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How do I cope with the slippy conditions in my two-wheel drive SUV?

Can you recommend any budget all-wheel drive SUV or estate car? I tow a caravan for a couple of weeks over the summer and live on a road that occassionally floods so four-wheel drive could be useful. I have a Hyundai Sante Fe with two-wheel drive at moment and it is particularly poor in snow or slippy conditions. Would you have any recommendations?

Filed under tyres - Asked by William Neale (Dublin) - Mon, 06 Dec 2010 22:36

Shane O' Donoghue Answered by: Shane O' Donoghue - Complete Car Adviser - @Shane_O_D


Hi William,

We'd be only too happy to help you choose a new car if that's the route you want to go down, but one suggestion we'd have that could save you the cost of changing cars is to change the tyres on your Santa Fe to winter tyres.

Many people think that winter tyres are only of use in snow and ice, but that's far from the case. Regular tyres begin to go hard (and hence lose grip) at just seven degrees Celsius. That's regardless of how wet or dry the road surface is. Winter tyres, however, do not go hard at these temperatures and hence retain much higher levels of grip.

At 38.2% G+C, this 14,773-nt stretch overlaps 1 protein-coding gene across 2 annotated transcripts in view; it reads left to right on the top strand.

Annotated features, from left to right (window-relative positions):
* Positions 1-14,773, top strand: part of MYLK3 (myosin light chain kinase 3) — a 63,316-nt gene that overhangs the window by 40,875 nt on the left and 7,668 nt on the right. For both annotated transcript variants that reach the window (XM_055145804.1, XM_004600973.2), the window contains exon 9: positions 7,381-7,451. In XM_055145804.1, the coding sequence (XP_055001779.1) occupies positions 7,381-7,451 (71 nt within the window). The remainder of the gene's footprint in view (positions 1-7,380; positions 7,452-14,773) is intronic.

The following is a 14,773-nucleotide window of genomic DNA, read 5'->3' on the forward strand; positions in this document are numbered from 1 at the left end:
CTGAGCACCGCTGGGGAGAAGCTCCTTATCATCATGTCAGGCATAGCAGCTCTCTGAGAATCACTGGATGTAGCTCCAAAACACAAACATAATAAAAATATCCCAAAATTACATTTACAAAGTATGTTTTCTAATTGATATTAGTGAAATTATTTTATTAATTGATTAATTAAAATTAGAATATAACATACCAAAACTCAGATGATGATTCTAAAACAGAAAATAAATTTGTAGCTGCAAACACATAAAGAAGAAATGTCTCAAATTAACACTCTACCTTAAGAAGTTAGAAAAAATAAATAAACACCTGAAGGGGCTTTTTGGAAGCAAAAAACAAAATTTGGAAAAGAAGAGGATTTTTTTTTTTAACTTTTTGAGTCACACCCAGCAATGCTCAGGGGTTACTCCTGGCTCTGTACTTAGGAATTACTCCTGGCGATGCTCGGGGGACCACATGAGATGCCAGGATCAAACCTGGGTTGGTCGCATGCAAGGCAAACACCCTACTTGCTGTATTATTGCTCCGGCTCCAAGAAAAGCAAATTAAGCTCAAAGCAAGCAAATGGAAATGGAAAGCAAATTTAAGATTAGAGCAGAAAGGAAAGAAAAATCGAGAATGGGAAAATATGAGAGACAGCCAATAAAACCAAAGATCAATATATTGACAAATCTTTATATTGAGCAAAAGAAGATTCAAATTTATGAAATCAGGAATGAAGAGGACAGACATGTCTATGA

It's often said that a two-wheel drive car on winter tyres is better in slippery conditions than a four-wheel drive car on regular tyres.

I have first-hand experience of using winter tyres over the past week and I can confirm that they really make a huge difference. Bear in mind that they help with braking and turning, as well as traction.

You may have heard people say that winter tyres wear out quicker, but actually that's not the case at this time of year. When the temperatures are low, regular tyres wear quicker than winter tyres.

Admittedly, winter tyres wear quicker and their braking performance isn't as impressive as a regular tyre's in warm weather.

There's no doubt that winter tyres are more expensive to buy, but it'd be cheaper than changing your car.

If, however, you want to change your car regardless, come back to us and we'll help you through it.

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